The Gambia has been trying to address the problem of plastic waste for years. In 2015 the import and use of plastic bags was banned, but this is just one step towards tackling this problem. Up to 70% of plastic in our oceans comes from the land – and most of that will come from locations with little or no waste management, mainly countries in Africa and Asia. But with waste being transported around the world for disposal the problem is a global one – and one that is linked to the way that we produce and consume goods as well as how we manage their disposal. There is no waste without manufacture and consumption. The 12 percent of the world’s population that lives in North America and Western Europe accounts for 60 percent of private consumption spending, while the one-third living in South Asia and sub-Saharan Africa accounts for only 3.2 percent. Put simply, the countries with the biggest waste problem are also the ones whose consumption contributes least to the creation of waste on a global scale.
The United States exports about as much plastic waste to countries with poor waste management as it recycles domestically, according to research published by the Plastic Pollution Coalition. The UK too is exporting around half of its packaging waste for recycling – a six-fold increase since 2012, largely because of the “success” in increasing the total captured for recycling. Yet, as a National Audit Office report released in July last year revealed, the destination of this “recycled” packaging waste is not clear. There is a huge lack of transparency in some parts of the waste management sector, which means, frankly, that we have no idea what happens to much of the rubbish that we separate for recycling. Some of it may be successfully turned into new materials. The rest? Well that could be adding to the already burgeoning waste problems of countries like The Gambia. On top of their own waste many countries of the world with minimal waste management systems have to deal with the import of waste from far wealthier countries. These countries really should be sorting out their own rubbish – and if they cannot, they need to drastically cut the amount of waste produced until they can.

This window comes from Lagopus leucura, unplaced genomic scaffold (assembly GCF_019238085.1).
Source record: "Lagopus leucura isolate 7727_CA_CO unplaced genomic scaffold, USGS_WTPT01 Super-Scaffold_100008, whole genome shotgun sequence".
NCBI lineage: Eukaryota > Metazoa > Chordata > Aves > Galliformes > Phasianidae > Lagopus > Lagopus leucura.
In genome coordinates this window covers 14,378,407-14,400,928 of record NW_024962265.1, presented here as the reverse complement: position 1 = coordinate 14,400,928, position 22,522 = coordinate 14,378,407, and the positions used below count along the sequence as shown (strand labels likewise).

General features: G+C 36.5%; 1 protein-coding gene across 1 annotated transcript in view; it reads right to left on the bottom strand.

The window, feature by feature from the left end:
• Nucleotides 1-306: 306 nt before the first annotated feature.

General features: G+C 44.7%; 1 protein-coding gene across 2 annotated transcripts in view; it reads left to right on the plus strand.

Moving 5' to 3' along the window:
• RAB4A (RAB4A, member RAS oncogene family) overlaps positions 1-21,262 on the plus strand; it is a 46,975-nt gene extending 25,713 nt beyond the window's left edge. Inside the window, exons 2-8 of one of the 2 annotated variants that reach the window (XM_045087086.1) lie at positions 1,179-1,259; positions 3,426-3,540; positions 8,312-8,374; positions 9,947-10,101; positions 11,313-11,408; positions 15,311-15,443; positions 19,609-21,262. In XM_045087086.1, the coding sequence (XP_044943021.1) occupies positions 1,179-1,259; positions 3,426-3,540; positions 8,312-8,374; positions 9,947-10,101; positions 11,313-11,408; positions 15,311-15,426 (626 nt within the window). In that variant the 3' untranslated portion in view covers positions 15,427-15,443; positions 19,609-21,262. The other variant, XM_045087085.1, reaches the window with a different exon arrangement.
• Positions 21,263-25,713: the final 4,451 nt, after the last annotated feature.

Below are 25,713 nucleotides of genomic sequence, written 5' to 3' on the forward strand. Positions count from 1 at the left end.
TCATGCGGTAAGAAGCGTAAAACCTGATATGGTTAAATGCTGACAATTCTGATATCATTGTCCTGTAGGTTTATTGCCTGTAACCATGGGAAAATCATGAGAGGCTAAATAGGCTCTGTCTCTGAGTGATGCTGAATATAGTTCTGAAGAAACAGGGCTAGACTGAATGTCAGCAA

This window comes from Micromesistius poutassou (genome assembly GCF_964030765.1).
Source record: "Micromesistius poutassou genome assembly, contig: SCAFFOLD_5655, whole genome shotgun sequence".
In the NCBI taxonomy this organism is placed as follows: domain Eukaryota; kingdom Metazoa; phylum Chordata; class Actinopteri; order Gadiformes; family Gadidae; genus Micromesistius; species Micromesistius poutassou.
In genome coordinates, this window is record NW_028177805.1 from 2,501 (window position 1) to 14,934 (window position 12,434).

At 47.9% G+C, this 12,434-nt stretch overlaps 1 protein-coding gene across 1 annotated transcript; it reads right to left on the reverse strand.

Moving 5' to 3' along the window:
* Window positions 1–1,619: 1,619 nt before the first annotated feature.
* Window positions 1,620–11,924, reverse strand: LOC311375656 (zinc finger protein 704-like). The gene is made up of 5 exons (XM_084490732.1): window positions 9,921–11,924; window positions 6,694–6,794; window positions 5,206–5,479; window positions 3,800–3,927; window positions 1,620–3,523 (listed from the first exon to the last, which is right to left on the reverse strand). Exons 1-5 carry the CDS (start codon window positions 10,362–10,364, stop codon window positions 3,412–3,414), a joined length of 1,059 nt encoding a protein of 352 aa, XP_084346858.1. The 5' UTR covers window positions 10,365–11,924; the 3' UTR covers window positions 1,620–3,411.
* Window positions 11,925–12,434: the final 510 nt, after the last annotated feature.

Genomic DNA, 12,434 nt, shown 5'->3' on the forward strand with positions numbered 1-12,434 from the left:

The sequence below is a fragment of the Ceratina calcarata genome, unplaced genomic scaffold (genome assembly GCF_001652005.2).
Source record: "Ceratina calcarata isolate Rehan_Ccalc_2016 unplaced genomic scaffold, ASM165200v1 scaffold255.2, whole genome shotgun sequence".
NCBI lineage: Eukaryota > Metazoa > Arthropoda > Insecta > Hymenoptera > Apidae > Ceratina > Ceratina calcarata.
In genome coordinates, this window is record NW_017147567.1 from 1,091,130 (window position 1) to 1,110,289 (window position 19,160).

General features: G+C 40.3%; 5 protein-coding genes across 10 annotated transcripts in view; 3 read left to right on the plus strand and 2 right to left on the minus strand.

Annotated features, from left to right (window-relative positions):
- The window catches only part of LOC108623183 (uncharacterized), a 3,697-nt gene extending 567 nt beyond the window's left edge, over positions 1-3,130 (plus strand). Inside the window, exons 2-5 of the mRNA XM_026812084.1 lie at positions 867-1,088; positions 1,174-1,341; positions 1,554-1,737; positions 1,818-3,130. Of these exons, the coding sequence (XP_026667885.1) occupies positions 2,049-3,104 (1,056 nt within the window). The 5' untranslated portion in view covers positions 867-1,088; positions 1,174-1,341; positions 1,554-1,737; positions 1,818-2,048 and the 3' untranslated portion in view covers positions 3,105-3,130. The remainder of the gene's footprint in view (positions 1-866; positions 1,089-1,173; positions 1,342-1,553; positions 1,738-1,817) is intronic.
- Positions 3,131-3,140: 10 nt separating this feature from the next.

So yes, let us carry on cleaning up beaches. But we can do much more by simply cutting the amount of unnecessary stuff that we buy – particularly those things we know are not going to last long or that come with excessive and instantly discarded packaging. We can also support the work of WasteAid to help tackle the lack of waste management provision in other countries.
Following on from the Gunjur project WasteAid has launched a new programme called Widening the Net which will train people living in poverty in the city of Douala, Cameroon, to capture and recycle ocean-bound plastic. You can support this work and help tackle the problem of ocean plastic pollution by donating to WasteAid today. And until the end of July 2019 the value of your donation will be doubled as all donations are being match funded by UK Aid. Donate £10 before the end of July and you will provide training for a family to manage their waste in a safe and sustainable way. Donating £90 will train someone to capture and recycle 2.5 tonnes of ocean-bound plastic per year.
So here is an idea: add up all the money that you are going to save by not buying unnecessary stuff, donate it to WasteAid before the end July and your impact will be more than doubled by not having added to the waste problem in the first place.
For more information about WasteAid and details of how to donate visit wasteaid.org.
On June 27th Planet Aware will be walking and beach cleaning ten miles of the south coast of the Isle of Wight to raise money for the work of WasteAid. You can donate to via their JustGiving page.
Biffa Isle of Wight is collecting and disposing of rubbish collected.